Ennio Morlotti, Le donne di Varsavia

Photogallery

Ennio Morlotti, Le donne di Varsavia
Ennio Morlotti, Le donne di Varsavia
Room 24. The post-Second World War period in Italy

1946, the year in which the painting The women of Warsaw was produced, was eventful for Ennio Morlotti: he held his first personal exhibition at the Il Camino Gallery of Milan, he joined the “New Front of the Arts”, and signed, along with Vedova and Testori, the Manifesto of Realism Oltre Guernica (Beyond Guernica), which acknowledged Picasso’s famous painting, from which the manifesto took its name, as a generating element. In parallel, his painting revealed increasingly explicitly his relationship with the work of Picasso, whom he met in person in 1947 when he visited his studio, and to whom he dedicated the article Guernica in 1946.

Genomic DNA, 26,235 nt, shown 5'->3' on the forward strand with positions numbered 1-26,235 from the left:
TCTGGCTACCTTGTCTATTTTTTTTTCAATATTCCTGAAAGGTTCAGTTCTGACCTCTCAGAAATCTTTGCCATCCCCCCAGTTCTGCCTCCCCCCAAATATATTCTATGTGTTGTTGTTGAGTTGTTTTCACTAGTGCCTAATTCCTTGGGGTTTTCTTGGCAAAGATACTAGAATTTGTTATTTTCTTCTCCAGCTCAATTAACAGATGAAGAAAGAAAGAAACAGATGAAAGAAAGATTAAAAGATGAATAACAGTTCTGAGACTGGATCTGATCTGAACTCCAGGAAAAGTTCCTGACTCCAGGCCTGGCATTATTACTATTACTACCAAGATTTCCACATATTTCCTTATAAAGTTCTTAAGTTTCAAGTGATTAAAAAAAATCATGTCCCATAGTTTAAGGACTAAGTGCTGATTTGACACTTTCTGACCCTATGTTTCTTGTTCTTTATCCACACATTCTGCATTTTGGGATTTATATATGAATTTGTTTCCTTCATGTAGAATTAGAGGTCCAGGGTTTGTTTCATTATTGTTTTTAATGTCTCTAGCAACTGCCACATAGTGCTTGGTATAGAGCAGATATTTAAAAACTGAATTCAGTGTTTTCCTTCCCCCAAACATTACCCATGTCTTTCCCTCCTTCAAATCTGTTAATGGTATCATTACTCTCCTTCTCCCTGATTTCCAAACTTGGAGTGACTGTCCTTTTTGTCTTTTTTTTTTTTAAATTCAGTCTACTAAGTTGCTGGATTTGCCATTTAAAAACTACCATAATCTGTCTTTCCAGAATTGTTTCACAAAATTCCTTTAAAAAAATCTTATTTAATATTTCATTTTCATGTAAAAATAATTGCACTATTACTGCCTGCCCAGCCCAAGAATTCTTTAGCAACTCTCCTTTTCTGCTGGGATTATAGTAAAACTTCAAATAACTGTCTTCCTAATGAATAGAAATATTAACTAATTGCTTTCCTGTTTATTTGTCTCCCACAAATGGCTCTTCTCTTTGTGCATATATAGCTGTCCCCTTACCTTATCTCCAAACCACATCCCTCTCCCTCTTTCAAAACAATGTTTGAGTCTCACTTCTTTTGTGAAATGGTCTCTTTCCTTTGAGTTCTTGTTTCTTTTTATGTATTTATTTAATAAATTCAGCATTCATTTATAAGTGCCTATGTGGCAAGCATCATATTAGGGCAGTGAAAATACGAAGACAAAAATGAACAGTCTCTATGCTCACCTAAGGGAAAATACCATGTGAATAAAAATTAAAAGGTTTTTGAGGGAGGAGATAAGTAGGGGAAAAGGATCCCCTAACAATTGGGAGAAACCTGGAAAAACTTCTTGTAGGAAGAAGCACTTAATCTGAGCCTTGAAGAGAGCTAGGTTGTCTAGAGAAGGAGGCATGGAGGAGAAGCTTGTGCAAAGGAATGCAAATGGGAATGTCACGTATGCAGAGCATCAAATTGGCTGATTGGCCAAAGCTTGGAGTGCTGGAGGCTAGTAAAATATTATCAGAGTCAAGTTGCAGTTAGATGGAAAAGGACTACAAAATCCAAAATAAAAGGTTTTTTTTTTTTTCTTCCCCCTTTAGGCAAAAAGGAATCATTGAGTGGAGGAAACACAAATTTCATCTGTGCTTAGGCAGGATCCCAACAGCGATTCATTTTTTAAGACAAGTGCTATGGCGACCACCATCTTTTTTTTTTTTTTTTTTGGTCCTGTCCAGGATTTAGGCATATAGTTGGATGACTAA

The women of Warsaw is a central work in Morlotti’s artistic trajectory, which encapsulates and expresses the aim of his research in this direction: the solid compositional balance and the stylistic choices, influenced by Picasso, combine with a violence and expressive bitterness that distinguish his personal interpretation of the famous Catalan painter.